Fender American Original: New Models and Finishes

Published on 02 April 2020

Fender have always been good at celebrating their phenomenal past. With one obvious exception, no other company can boast to have anything like as many influential, music-changing instruments in their roster. It’s probably fair to say that every person reading this will be a fan of, at the very least, one Fender guitar. Whether it’s a Tele, a Jazzmaster or a P-Bass, we all have our favourites from this illustrious stable.

 

 

So, as we know, these classic models are available in a great many variations. This helps cater for stylistic changes in both music itself and in player preferences over the years. Different pickups, neck carves and a myriad of other details all play a part in determining one range from the next, whilst still keeping that iconic brand integrity.

 

 

For those who want their Fenders to be a little closer to those from the Golden Age of the 50s and 60s, Fender have a range called the American Original Series. The American Original Series was only released a year or so ago, and has proven to be a huge hit with Fender fans. This does not come as much of a surprise: after all, what’s not to love? It’s a collection of everyone’s favourite Fender guitars and basses, that have all been given era-appropriate hardware, authentic colours and nitrocellulose finishes. Sounds pretty great to us!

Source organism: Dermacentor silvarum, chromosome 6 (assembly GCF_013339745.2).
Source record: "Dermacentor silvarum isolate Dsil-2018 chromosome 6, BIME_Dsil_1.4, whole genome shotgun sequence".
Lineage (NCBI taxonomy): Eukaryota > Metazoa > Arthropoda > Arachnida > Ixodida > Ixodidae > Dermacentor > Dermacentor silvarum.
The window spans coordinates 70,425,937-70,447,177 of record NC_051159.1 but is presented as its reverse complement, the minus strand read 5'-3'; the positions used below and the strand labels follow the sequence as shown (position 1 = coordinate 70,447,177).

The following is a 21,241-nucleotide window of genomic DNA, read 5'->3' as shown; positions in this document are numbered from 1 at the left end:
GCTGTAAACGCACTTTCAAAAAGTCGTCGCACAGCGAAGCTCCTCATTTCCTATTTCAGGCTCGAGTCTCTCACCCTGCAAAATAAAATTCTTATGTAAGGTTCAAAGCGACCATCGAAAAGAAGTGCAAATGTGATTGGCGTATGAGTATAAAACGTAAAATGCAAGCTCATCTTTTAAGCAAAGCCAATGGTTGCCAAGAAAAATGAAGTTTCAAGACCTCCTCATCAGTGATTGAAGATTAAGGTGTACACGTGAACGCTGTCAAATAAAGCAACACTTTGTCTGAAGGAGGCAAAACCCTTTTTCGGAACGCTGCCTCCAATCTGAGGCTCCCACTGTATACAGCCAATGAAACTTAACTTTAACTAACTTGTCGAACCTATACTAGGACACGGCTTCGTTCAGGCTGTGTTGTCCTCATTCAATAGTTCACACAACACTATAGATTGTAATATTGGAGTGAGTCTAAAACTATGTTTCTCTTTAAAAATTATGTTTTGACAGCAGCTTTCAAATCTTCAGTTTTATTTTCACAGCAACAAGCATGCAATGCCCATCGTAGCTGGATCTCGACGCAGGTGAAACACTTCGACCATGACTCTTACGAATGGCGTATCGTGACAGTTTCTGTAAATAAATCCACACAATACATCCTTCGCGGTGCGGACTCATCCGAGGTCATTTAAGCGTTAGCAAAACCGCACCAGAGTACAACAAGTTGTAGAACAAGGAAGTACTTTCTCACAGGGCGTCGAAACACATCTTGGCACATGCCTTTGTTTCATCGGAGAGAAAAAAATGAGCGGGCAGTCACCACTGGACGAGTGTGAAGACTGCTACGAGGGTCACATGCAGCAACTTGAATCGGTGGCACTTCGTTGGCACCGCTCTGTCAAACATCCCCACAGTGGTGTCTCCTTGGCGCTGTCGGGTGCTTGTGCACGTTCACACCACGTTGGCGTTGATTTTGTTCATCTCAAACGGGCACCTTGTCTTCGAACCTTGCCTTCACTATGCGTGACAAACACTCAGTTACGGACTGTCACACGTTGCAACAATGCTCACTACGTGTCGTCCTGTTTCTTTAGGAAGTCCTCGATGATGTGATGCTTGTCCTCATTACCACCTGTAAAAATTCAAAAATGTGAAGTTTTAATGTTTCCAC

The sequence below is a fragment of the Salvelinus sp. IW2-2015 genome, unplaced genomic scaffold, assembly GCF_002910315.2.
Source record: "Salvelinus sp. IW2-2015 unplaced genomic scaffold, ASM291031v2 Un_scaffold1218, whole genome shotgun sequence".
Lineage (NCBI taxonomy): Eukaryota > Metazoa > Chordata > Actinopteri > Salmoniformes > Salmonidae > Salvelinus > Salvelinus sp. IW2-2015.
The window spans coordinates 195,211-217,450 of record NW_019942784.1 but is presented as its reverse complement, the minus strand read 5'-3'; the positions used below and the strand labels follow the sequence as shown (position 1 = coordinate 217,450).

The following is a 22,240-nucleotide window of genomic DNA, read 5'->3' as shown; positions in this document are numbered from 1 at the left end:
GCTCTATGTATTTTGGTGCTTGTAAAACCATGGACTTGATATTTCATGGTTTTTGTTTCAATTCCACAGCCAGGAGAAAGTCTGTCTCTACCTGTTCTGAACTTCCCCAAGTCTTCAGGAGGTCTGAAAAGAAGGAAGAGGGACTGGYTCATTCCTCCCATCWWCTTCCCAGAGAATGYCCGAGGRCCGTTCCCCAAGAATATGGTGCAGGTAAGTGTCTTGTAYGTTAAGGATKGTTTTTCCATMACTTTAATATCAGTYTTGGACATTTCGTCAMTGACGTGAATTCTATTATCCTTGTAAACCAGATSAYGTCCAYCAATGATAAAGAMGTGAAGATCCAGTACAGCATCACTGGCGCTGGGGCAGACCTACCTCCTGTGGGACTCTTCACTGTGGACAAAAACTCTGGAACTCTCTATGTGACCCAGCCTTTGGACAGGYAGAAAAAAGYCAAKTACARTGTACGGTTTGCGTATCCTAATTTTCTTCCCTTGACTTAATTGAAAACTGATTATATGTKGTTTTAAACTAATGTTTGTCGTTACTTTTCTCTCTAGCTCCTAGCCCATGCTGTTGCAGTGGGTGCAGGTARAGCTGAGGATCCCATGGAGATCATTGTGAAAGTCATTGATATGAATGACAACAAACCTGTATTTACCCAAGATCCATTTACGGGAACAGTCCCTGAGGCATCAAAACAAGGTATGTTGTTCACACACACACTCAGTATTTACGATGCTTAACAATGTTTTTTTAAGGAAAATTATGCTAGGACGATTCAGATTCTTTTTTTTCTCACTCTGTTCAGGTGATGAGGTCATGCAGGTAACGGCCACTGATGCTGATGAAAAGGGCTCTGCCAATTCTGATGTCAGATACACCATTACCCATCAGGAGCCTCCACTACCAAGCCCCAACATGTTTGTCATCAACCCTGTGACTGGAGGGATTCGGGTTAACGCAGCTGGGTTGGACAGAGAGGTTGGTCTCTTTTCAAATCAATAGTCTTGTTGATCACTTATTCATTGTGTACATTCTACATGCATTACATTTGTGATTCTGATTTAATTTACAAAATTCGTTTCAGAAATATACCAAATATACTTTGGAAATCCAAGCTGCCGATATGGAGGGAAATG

The Winter NAMM 2020 show saw Fender release new colours and some entirely new additions to the range in the form of the Telecaster Custom and the Thinline Telecaster. Some of the new colours are just beautiful, so we thought we’d take a second and introduce you to a few, if that’s cool?

 

American Original 60s Jaguar in Daphne Blue

Offsets are the ones to be seen with just now, certainly for style-conscious Indie-types. Show your taste and authority on your local scene with this particularly delicious Jaguar, finished in a scandalously gorgeous Daphne Blue and finished off with a tortoise pickguard and cream pickup covers.

The 60s Jag has all of the proper Jaguar circuitry, including the twin rhythm/lead circuit path and the infamous ‘strangle’ switch. Nitro finish, Rosewood board, Vintage Tall frets...it’s a pretty classic example of why Jags are so loved. The shorter 24” scale length has been preserved too, with only the slightly flatter fingerboard radius (it’s still 9.5”, so it’s not that flat) deviating from the vintage blueprint. The fingerboard is bound, which adds a lot to the feel, not just the looks.

 

 

American Original 60s Stratocaster Shell Pink

Shell Pink is just too cool for school. It’s a mark of confidence to rock a pink guitar or bass, and we think more people should do it! Take a leaf out of Flea’s book, who uses a gorgeous pink Fender Jazz Bass on a nightly basis.